(Natural News) Searching for new sources of food for humans and feed for animals, a Tanzanian scientific review covered the Vigna genus of legumes. They reported that the wild members of the genus could serve as potential sources of nutrition, thereby improving food security across the world.
The study was conducted by researchers from the Nelson Mandela African Institution of Science and Technology. The findings were published in the journal Global Food Security.
- The Food and Agriculture Organization (FAO) of the United Nations stated that half of the plant-based calories consumed by humans comes from four species. This reliance on a few crops is responsible for low agricultural biodiversity and contributes to the food insecurity crisis.
- Vigna is a large genus of legumes. While it has more than 100 species, only ten are domesticated.
- These domesticated legumes include the adzuki bean, the black gram, the cowpea and its black-eyed pea variant, and the mung bean. They are important food crops in their own right, but they also draw most of the attention away from the other Vigna species.
- More than 90 wild species of Vigna legumes offer potential as food crops. They could either be domesticated to provide new varieties of food or serve in breeding programs to improve the genes of their more popular relatives.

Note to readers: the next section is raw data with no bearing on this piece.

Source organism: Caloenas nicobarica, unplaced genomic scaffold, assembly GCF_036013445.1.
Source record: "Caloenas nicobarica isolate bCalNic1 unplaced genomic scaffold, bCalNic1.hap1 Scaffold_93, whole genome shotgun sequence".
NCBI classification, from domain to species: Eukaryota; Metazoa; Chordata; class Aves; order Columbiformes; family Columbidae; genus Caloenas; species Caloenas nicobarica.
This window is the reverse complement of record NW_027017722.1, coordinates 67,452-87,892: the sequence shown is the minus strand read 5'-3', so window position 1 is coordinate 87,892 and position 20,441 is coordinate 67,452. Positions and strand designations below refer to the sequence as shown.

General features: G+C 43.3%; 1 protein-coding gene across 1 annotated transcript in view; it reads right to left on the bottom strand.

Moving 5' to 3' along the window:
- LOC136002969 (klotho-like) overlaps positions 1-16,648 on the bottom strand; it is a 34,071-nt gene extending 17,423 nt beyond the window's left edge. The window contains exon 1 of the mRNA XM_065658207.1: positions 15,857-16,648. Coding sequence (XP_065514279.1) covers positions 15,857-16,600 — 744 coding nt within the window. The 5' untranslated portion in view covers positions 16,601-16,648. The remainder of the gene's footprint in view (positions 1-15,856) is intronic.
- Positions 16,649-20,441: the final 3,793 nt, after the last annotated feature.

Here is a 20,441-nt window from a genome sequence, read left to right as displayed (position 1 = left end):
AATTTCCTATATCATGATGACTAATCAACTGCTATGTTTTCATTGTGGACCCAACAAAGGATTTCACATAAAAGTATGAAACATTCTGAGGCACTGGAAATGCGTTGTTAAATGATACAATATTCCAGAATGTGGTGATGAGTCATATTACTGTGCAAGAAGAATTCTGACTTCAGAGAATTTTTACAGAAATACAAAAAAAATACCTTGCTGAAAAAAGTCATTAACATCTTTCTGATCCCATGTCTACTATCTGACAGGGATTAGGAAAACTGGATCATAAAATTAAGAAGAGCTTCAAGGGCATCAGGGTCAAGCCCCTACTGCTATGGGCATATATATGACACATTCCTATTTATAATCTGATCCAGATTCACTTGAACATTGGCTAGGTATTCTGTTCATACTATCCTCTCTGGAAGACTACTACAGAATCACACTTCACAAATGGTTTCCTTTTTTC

- However, there is little knowledge on the potential of the wild Vigna species to serve as supplementary or replacement crops for several improved varieties that have run into problems. Awareness of their potential as food crops can only be increased through research.
The researchers urge that wild Vigna legumes should be investigated and made an important part of future food strategies.
You can read the full study at this link.
If you want to know how bad the food security issues are, visit FoodCollapse.com.
Harouna DV, Venkataramana PB, Ndakidemi PA, Matemu AO. UNDER-EXPLOITED WILD VIGNA SPECIES POTENTIALS IN HUMAN AND ANIMAL NUTRITION: A REVIEW. Global Food Security. 19 June 2018;18:1–11. DOI: 10.1016/j.gfs.2018.06.002.